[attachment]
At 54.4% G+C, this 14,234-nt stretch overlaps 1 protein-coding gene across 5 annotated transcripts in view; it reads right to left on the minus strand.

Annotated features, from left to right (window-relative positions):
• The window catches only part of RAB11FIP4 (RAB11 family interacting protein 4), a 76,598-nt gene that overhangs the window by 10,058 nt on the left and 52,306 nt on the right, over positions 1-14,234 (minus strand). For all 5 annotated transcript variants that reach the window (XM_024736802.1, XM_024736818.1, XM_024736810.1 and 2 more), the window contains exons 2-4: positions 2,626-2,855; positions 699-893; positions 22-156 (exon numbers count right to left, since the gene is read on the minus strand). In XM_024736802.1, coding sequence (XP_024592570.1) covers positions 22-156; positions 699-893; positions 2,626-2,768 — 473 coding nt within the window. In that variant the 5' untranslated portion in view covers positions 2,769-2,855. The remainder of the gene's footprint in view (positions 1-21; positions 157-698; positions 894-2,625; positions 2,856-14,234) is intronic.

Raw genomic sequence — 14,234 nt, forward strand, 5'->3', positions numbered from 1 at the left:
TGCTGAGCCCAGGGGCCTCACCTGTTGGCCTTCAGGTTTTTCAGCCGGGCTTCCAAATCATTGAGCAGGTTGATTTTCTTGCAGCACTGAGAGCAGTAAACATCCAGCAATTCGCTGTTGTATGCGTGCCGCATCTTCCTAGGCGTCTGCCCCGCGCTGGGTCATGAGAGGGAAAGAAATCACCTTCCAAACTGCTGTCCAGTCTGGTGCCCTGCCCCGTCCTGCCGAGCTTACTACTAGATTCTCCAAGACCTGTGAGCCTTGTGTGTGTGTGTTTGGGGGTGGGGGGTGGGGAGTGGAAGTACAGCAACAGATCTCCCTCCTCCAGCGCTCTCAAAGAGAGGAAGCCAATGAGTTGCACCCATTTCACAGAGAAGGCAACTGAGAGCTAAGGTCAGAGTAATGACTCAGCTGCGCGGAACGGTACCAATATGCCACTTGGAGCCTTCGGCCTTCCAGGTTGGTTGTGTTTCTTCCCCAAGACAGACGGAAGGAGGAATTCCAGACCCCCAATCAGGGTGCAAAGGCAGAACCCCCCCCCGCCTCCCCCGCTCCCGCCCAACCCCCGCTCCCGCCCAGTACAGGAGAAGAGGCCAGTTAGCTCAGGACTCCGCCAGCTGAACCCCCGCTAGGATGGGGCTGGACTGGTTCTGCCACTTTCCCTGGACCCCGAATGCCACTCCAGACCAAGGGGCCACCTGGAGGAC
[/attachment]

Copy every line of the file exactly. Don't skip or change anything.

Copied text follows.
At 54.4% G+C, this 14,234-nt stretch overlaps 1 protein-coding gene across 5 annotated transcripts in view; it reads right to left on the minus strand.

Annotated features, from left to right (window-relative positions):
• The window catches only part of RAB11FIP4 (RAB11 family interacting protein 4), a 76,598-nt gene that overhangs the window by 10,058 nt on the left and 52,306 nt on the right, over positions 1-14,234 (minus strand). For all 5 annotated transcript variants that reach the window (XM_024736802.1, XM_024736818.1, XM_024736810.1 and 2 more), the window contains exons 2-4: positions 2,626-2,855; positions 699-893; positions 22-156 (exon numbers count right to left, since the gene is read on the minus strand). In XM_024736802.1, coding sequence (XP_024592570.1) covers positions 22-156; positions 699-893; positions 2,626-2,768 — 473 coding nt within the window. In that variant the 5' untranslated portion in view covers positions 2,769-2,855. The remainder of the gene's footprint in view (positions 1-21; positions 157-698; positions 894-2,625; positions 2,856-14,234) is intronic.

Raw genomic sequence — 14,234 nt, forward strand, 5'->3', positions numbered from 1 at the left:
TGCTGAGCCCAGGGGCCTCACCTGTTGGCCTTCAGGTTTTTCAGCCGGGCTTCCAAATCATTGAGCAGGTTGATTTTCTTGCAGCACTGAGAGCAGTAAACATCCAGCAATTCGCTGTTGTATGCGTGCCGCATCTTCCTAGGCGTCTGCCCCGCGCTGGGTCATGAGAGGGAAAGAAATCACCTTCCAAACTGCTGTCCAGTCTGGTGCCCTGCCCCGTCCTGCCGAGCTTACTACTAGATTCTCCAAGACCTGTGAGCCTTGTGTGTGTGTGTTTGGGGGTGGGGGGTGGGGAGTGGAAGTACAGCAACAGATCTCCCTCCTCCAGCGCTCTCAAAGAGAGGAAGCCAATGAGTTGCACCCATTTCACAGAGAAGGCAACTGAGAGCTAAGGTCAGAGTAATGACTCAGCTGCGCGGAACGGTACCAATATGCCACTTGGAGCCTTCGGCCTTCCAGGTTGGTTGTGTTTCTTCCCCAAGACAGACGGAAGGAGGAATTCCAGACCCCCAATCAGGGTGCAAAGGCAGAACCCCCCCCCGCCTCCCCCGCTCCCGCCCAACCCCCGCTCCCGCCCAGTACAGGAGAAGAGGCCAGTTAGCTCAGGACTCCGCCAGCTGAACCCCCGCTAGGATGGGGCTGGACTGGTTCTGCCACTTTCCCTGGACCCCGAATGCCACTCCAGACCAAGGGGCCACCTGGAGGAC